Breakup Or Make-Up: The Safe and Extreme Ways To Fix The San Antonio Spurs

We're still on our NBA journey. The playoffs have begun, and sixteen teams vie for the Larry O'Brien Trophy. Fifteen teams will join the other 14 non-playoff teams as those who did not win the championship. If a team did not win the title, then that means adjustments must be made in order to best position themselves to win next year. Here at TSFJ, we are going to present ways each franchise can fix themselves. We will have a safe way and an extreme way to do this. Sometimes, relationships just need repair. Other times, a breakup in some form is necessary. We begin with the third team eliminated from the postseason, the San Antonio Spurs.

Record: 47-35. 7th seed, Western Conference
Head Coach: Gregg Popovich
Playoff Result: Lost 1st Round, 4-1, to the Golden State Warriors

Nothing lasts forever. The only thing that is permanent is change. All good things must come to an end. These three timeless sayings have finally caught up to this current era of San Antonio Spurs basketball. After two decades of championship excellence — nearly two decades of winning 50 games each season — and playing in the Finals on an average of once every three years in that span, the Spurs actually looked closer to good than elite as a team. Finishing seventh among that pack of teams behind the Rockets and Warriors, San Antonio did not appear to have the luster around its team that it has had for so long.

A major part of this is the fact the Spurs' best player, do-everything talent and probable cyborg Kawhi Leonard missed most of the regular season with a perplexing leg injury. Leonard returned for a brief stint in December, averaging 16.2 points in just nine games. He has not played since January 13th, which would not be baffling if team doctors had not cleared him for basketball activities. Kawhi refuses to share his reasoning. His teammates don't want to know why he remains absent. Even Gregg Popovich — master head coach and always in control and aware of everything, especially his players — is confused as to why he doesn't have their star in the lineup.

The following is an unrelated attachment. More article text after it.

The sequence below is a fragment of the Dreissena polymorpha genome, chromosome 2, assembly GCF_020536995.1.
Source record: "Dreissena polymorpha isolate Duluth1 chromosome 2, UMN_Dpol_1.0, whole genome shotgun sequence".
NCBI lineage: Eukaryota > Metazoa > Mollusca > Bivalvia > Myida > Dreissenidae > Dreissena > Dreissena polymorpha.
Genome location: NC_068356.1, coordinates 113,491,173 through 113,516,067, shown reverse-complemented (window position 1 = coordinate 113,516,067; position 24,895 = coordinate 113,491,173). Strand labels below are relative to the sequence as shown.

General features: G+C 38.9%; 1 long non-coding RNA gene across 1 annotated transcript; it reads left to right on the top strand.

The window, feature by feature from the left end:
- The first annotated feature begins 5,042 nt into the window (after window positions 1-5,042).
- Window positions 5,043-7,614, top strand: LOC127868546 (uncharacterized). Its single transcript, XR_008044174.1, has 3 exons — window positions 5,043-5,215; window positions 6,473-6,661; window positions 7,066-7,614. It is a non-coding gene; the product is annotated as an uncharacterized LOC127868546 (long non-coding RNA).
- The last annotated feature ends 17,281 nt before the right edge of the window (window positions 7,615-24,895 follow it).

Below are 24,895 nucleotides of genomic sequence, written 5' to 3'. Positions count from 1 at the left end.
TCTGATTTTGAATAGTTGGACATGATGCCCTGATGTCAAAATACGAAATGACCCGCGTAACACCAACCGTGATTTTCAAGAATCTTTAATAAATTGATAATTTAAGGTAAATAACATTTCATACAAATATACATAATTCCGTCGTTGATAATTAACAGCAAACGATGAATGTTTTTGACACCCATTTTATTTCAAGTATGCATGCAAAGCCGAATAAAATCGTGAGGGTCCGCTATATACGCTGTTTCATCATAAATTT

Even with Leonard, I believe the Spurs would have lost this series against the Warriors. Golden State is just better, with too many matchup advantages. Yes, LaMarcus Aldridge has had an All-NBA caliber season. And yes, players like Kyle Anderson and Dejounte Murray appear to be quality pieces of the roster. But for a franchise with a fourth of the titles and a third of the Finals appearances since 1998, just being a playoff team is not good enough.

The Safe Fix
Make-up Song: Eddie Kendricks - "Can I"

When I initially thought of making this into a series, the San Antonio Spurs were one of the teams I had in mind. The idea of this being the end of their era is a very common one, as is the concept of breaking up or making up. That said, the beauty of writing is in its individuality, and no one is going to develop this idea as well as I will.

Gregg Popovich is the best coach in the NBA. There's something to his style of leadership that perfectly blends accountability, sincerity and trust. Aldridge went to Pop, just to get an understanding. Like a good leader, Popovich compromised where he needed to and Aldridge has arguably had his best season ever. It seems Coach Popovich can pull the best out of all his players.

This brings me to Leonard, his best player since Tim Duncan. Whatever this injury situation is, Popovich has not been able to get back on the same page. Since both are men who measure their words, the basketball public won't be privileged to much information unless one of them opens up about the subject. But if Kawhi is still on board, that tandem of he and Aldridge is still formidable in the West. The young role players are getting better, and Popovich doesn't appear to be losing his coaching touch.

The Extreme Fix
The Breakup Song: Stevie Wonder - "Never Dreamed You'd Leave In Summer"

But what if he is losing his coaching touch?

It is very hard to relay the same message repeatedly and that message continuing to have the same impact. Sure, motivation should, in part, be created by one's self. But we all need a helping word, sometimes. NBA players are no different.

I do not question Kawhi Leonard's competitive will to play. Just on the strength of his defensive tenacity and massive improvement offensively, it is obvious he wants to play basketball. So then, what is the factor behind him being healthy enough to play but not playing?

Maybe the Spurs shouldn't wait until Leonard decides to walk away. He's only 26, and still getting better as a player. Yes, he has the potential to be the best player in the NBA in a couple years, but he also has the potential to be that great of a player on another team. It does not hurt to listen to offers. Sometimes, the breakup needs to be mutual in order for both parties to get the best out of the fallout.

This is definitely the end of the Spurs era that won multiple championships with Duncan, Tony Parker and Manu Ginobili. However, it does not have to be the end of the Spurs' run of excellence. A little or a lot of retooling, and San Antonio will be right back near the top of the conference.

I don't have the perfect formula to change the Spurs from first round loss to champion in one year, but something must change. Happy NBA, folks.

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